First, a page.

Tedy Okech, Charlotte Amoussou, and Sonia Ekemon have been practicing African-style hair braiding for a combined 60 years. Ekemon picked up the skill during her time in a refugee camp in Benin, while Okech learned how to braid hair to financially support her family while growing up in Sudan.
Okech, Amoussou, and Ekemon hoped to do the same in Idaho, but the state's costly and time-consuming licensing process has kept them from practicing their trade. With the help of the Institute for Justice, a libertarian public interest law firm, they're suing the Idaho Barber and Cosmetology Services Licensing Board for the right to make a living out of braiding hair.
"I have a mortgage and three little kids that I take care of and have to feed," said Ekemon at a press conference last week, according to The Washington Post. "This is what I have to do to feed my kids. I really need this."
Idaho is one of just five states that requires hair braiders to attain cosmetology licenses, which is a costly and lengthy process. Braiders must undergo 1,600 hours of training at a cosmetology school before completing a written and a practical exam. "Idaho does not require cosmetology schools to teach students African style braiding techniques and only two out of 110 questions on the written exam test students on braiding," wrote the Institute for Justice in a press release. "The practical exam does not cover braiding at all."
Idaho requires licenses for 67 of the 102 lower-income occupations surveyed by the Institute for Justice in its 2017 License To Work report, representing a serious roadblock for Idahoans hoping to improve their financial circumstances. The training mandated by the Idaho Barber and Cosmetology Services Licensing Board for a hair-braiding license costs as much as $20,000. Such barriers to entry are incredibly prohibitive for people who are low-income, immigrants, or looking to change careers, protecting incumbents while allegedly shielding consumers from risk. The Institute for Justice correctly points out how nonsensical it is for Idaho to invoke risk as a justification for hair-braiding regulations, given that the state does not require tattoo artists to be licensed.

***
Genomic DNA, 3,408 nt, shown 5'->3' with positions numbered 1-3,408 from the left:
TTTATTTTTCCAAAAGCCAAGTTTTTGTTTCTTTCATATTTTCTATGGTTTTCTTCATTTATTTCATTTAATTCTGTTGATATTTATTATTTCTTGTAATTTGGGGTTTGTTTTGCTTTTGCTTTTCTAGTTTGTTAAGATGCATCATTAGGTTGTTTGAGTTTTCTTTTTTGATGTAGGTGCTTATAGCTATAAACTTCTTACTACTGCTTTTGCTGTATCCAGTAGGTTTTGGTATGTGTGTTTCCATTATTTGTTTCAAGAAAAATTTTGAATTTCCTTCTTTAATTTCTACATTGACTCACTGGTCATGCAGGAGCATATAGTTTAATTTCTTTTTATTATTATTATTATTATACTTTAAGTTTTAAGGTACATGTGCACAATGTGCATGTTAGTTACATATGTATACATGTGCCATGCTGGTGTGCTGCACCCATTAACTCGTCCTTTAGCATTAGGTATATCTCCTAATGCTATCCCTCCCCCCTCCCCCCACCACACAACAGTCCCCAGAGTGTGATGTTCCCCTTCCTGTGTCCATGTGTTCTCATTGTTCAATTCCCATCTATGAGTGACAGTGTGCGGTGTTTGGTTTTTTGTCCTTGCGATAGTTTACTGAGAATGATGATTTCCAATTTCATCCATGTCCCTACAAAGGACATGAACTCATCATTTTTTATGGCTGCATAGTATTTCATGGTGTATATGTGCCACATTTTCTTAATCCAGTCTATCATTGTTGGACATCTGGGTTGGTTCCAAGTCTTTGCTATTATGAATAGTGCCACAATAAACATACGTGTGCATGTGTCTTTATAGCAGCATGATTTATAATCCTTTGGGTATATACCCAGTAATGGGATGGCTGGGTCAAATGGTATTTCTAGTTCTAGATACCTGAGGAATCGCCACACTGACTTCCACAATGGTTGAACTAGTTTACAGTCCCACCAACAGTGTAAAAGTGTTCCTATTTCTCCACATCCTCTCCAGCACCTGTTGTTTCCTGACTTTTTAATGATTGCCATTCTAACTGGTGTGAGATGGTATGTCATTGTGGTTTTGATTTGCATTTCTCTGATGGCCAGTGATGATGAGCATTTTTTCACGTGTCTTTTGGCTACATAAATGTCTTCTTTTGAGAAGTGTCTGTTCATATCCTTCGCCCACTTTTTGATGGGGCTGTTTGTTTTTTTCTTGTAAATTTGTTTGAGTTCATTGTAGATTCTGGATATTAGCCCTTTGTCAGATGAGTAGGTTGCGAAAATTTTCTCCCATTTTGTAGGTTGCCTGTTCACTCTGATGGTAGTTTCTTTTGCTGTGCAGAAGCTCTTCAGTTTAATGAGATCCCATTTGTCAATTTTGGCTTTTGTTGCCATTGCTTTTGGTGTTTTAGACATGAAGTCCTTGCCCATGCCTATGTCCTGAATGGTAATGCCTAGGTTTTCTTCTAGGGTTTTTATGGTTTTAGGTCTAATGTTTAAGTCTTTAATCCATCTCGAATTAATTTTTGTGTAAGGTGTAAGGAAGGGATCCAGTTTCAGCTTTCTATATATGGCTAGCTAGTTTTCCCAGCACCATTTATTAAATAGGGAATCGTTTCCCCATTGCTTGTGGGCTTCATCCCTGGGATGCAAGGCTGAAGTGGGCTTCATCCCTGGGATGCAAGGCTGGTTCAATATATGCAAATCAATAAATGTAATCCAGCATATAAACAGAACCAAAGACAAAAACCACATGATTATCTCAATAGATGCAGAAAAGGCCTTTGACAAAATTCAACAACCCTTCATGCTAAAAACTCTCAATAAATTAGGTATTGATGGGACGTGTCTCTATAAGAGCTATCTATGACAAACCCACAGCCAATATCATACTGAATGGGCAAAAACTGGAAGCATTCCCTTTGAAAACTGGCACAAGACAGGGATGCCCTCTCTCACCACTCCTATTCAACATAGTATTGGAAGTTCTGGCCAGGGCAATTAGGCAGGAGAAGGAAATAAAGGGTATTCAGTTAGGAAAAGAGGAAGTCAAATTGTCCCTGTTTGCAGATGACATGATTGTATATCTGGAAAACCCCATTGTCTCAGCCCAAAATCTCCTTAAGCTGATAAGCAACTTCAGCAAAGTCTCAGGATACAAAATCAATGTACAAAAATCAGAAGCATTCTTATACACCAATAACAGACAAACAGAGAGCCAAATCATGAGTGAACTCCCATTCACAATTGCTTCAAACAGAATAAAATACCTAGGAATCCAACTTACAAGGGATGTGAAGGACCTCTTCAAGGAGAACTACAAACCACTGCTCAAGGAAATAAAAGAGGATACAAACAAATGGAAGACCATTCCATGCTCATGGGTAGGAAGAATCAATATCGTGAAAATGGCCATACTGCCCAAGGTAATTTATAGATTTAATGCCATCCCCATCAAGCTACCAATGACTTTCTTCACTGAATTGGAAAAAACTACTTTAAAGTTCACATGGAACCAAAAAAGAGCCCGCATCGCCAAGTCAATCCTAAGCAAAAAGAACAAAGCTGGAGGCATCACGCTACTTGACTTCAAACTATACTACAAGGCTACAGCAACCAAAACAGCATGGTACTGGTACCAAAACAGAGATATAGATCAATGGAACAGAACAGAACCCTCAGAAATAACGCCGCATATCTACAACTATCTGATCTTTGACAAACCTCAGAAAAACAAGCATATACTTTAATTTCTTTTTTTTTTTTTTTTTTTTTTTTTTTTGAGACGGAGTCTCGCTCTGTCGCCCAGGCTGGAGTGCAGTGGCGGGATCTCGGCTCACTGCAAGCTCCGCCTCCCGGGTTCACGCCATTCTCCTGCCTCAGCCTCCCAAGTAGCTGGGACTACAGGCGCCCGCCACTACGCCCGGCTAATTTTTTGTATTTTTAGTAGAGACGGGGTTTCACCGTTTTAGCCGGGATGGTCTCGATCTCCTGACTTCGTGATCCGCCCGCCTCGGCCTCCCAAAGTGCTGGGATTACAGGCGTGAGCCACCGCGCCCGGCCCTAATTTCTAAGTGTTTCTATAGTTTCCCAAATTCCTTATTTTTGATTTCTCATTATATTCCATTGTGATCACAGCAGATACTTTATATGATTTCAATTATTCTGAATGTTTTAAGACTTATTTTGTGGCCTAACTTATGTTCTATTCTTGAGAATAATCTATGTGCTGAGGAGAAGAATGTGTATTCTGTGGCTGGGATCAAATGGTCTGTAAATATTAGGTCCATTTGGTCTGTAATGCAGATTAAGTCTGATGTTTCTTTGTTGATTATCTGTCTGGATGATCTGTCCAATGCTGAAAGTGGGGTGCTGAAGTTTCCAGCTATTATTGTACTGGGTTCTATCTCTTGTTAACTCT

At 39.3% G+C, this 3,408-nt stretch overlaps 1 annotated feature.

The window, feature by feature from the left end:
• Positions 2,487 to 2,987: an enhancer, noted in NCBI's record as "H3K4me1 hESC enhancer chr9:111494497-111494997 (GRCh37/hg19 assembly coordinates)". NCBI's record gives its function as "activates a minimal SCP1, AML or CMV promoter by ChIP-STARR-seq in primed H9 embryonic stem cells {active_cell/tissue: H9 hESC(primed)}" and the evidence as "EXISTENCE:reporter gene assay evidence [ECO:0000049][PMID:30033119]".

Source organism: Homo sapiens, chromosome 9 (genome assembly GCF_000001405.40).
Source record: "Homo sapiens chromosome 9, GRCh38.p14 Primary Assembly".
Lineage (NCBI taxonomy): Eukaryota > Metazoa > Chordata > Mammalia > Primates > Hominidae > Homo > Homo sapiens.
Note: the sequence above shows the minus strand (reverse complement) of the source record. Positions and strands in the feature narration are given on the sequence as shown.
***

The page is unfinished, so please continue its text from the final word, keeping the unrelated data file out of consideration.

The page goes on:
Though occupational licenses are required supposedly in the name of preserving safety and standards in certain fields, the list of licensed professions—which varies from state to state—is often arbitrary. In Idaho, travel guides, barbers, makeup artists, naturopathic medicine practitioners, and shorthand reporters must all be licensed by the state, as must the more obviously risk-prone plumbers, veterinarians, nurses, and pharmacists. Idaho is also one of the two states that require licenses for log scalers, who estimate the value of logs. There is little rhyme or reason to the fees, education, experience, or exams required for each profession's licensing regime.
Following the Institute for Justice's lawsuit, state Rep. Colin Nash (D–Boise) introduced a bill that would lift licensing requirements for hair braiders. Nash said that the state "thought this had been fixed last year, but the Board of Cosmetology got slapped with a federal lawsuit," noting that he hoped the bill would help "avoid litigation surrounding that." Nash told the House State Affairs Committee that the legislation would "hopefully save the taxpayers some money, and get out of the way of private business owners who would like to engage in the practice of hair braiding."
The bill received unanimous support in the Idaho House and will now move to the Senate. For people like Okech, Amoussou, and Ekemon, who hope to professionally practice skills they acquired through informal pathways, work options are often limited by onerous licensing requirements. The latest legal and political action in Idaho could help reduce those difficulties.